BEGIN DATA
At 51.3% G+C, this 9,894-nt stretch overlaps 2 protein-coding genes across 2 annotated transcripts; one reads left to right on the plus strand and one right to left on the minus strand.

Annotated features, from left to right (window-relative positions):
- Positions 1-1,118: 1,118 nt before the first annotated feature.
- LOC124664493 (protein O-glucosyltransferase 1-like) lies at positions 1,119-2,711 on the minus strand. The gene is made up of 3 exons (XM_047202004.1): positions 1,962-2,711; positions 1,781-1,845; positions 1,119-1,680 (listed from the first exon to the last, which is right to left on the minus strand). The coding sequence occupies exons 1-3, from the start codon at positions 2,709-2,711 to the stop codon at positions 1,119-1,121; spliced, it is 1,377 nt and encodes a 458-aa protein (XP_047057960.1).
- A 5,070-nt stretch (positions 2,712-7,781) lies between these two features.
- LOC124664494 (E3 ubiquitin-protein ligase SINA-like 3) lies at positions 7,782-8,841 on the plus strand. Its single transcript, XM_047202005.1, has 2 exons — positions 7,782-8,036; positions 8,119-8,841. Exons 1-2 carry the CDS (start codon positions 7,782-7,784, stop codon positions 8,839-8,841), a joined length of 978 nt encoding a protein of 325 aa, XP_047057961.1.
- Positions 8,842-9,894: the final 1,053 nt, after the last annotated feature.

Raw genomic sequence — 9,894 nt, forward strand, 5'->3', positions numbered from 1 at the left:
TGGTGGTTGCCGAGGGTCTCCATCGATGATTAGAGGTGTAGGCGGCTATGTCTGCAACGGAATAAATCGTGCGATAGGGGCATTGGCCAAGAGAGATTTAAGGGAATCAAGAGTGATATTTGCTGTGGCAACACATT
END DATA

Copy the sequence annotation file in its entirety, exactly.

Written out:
At 51.3% G+C, this 9,894-nt stretch overlaps 2 protein-coding genes across 2 annotated transcripts; one reads left to right on the plus strand and one right to left on the minus strand.

Annotated features, from left to right (window-relative positions):
- Positions 1-1,118: 1,118 nt before the first annotated feature.
- LOC124664493 (protein O-glucosyltransferase 1-like) lies at positions 1,119-2,711 on the minus strand. The gene is made up of 3 exons (XM_047202004.1): positions 1,962-2,711; positions 1,781-1,845; positions 1,119-1,680 (listed from the first exon to the last, which is right to left on the minus strand). The coding sequence occupies exons 1-3, from the start codon at positions 2,709-2,711 to the stop codon at positions 1,119-1,121; spliced, it is 1,377 nt and encodes a 458-aa protein (XP_047057960.1).
- A 5,070-nt stretch (positions 2,712-7,781) lies between these two features.
- LOC124664494 (E3 ubiquitin-protein ligase SINA-like 3) lies at positions 7,782-8,841 on the plus strand. Its single transcript, XM_047202005.1, has 2 exons — positions 7,782-8,036; positions 8,119-8,841. Exons 1-2 carry the CDS (start codon positions 7,782-7,784, stop codon positions 8,839-8,841), a joined length of 978 nt encoding a protein of 325 aa, XP_047057961.1.
- Positions 8,842-9,894: the final 1,053 nt, after the last annotated feature.

Raw genomic sequence — 9,894 nt, forward strand, 5'->3', positions numbered from 1 at the left:
TGGTGGTTGCCGAGGGTCTCCATCGATGATTAGAGGTGTAGGCGGCTATGTCTGCAACGGAATAAATCGTGCGATAGGGGCATTGGCCAAGAGAGATTTAAGGGAATCAAGAGTGATATTTGCTGTGGCAACACATT